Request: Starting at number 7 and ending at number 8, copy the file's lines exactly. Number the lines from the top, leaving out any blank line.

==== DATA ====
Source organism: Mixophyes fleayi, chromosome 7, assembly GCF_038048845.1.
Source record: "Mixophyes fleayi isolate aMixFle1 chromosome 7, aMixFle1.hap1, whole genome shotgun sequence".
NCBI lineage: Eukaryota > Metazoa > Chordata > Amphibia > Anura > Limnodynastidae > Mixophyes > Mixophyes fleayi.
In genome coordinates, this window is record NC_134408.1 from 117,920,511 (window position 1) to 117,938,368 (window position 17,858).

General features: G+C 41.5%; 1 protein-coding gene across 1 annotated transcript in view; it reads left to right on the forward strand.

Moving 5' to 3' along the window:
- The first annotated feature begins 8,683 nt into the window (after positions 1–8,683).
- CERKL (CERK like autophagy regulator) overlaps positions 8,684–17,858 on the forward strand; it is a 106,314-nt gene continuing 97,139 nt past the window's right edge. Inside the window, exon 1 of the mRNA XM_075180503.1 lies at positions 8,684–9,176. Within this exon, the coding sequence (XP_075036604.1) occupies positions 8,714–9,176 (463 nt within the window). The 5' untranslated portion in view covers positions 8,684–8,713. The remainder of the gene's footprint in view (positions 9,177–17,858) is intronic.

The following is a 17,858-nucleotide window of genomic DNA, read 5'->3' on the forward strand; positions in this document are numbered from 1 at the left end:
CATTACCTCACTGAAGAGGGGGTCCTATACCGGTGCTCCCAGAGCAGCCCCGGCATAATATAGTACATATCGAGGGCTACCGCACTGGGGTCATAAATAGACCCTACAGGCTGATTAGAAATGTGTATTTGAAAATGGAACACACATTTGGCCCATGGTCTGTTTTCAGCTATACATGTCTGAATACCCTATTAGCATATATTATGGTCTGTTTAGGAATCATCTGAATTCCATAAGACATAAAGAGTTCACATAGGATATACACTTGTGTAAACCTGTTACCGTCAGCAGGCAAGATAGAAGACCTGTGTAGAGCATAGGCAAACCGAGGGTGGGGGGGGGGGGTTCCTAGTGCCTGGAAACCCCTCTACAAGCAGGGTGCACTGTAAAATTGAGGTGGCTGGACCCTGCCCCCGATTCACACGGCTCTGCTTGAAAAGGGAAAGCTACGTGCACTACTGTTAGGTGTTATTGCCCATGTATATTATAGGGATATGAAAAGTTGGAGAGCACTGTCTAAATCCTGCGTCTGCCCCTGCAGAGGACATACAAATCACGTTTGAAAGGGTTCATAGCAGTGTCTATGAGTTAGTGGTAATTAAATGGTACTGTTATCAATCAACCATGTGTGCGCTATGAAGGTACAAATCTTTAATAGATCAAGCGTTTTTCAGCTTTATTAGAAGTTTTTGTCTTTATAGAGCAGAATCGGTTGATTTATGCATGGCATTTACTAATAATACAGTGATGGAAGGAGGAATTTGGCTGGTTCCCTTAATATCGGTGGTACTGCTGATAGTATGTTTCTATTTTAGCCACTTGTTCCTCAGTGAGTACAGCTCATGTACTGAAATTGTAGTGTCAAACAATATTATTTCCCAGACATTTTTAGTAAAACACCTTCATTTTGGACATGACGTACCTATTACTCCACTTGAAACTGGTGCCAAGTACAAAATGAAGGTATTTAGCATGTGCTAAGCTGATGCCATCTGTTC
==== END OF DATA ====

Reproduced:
- The first annotated feature begins 8,683 nt into the window (after positions 1–8,683).
- CERKL (CERK like autophagy regulator) overlaps positions 8,684–17,858 on the forward strand; it is a 106,314-nt gene continuing 97,139 nt past the window's right edge. Inside the window, exon 1 of the mRNA XM_075180503.1 lies at positions 8,684–9,176. Within this exon, the coding sequence (XP_075036604.1) occupies positions 8,714–9,176 (463 nt within the window). The 5' untranslated portion in view covers positions 8,684–8,713. The remainder of the gene's footprint in view (positions 9,177–17,858) is intronic.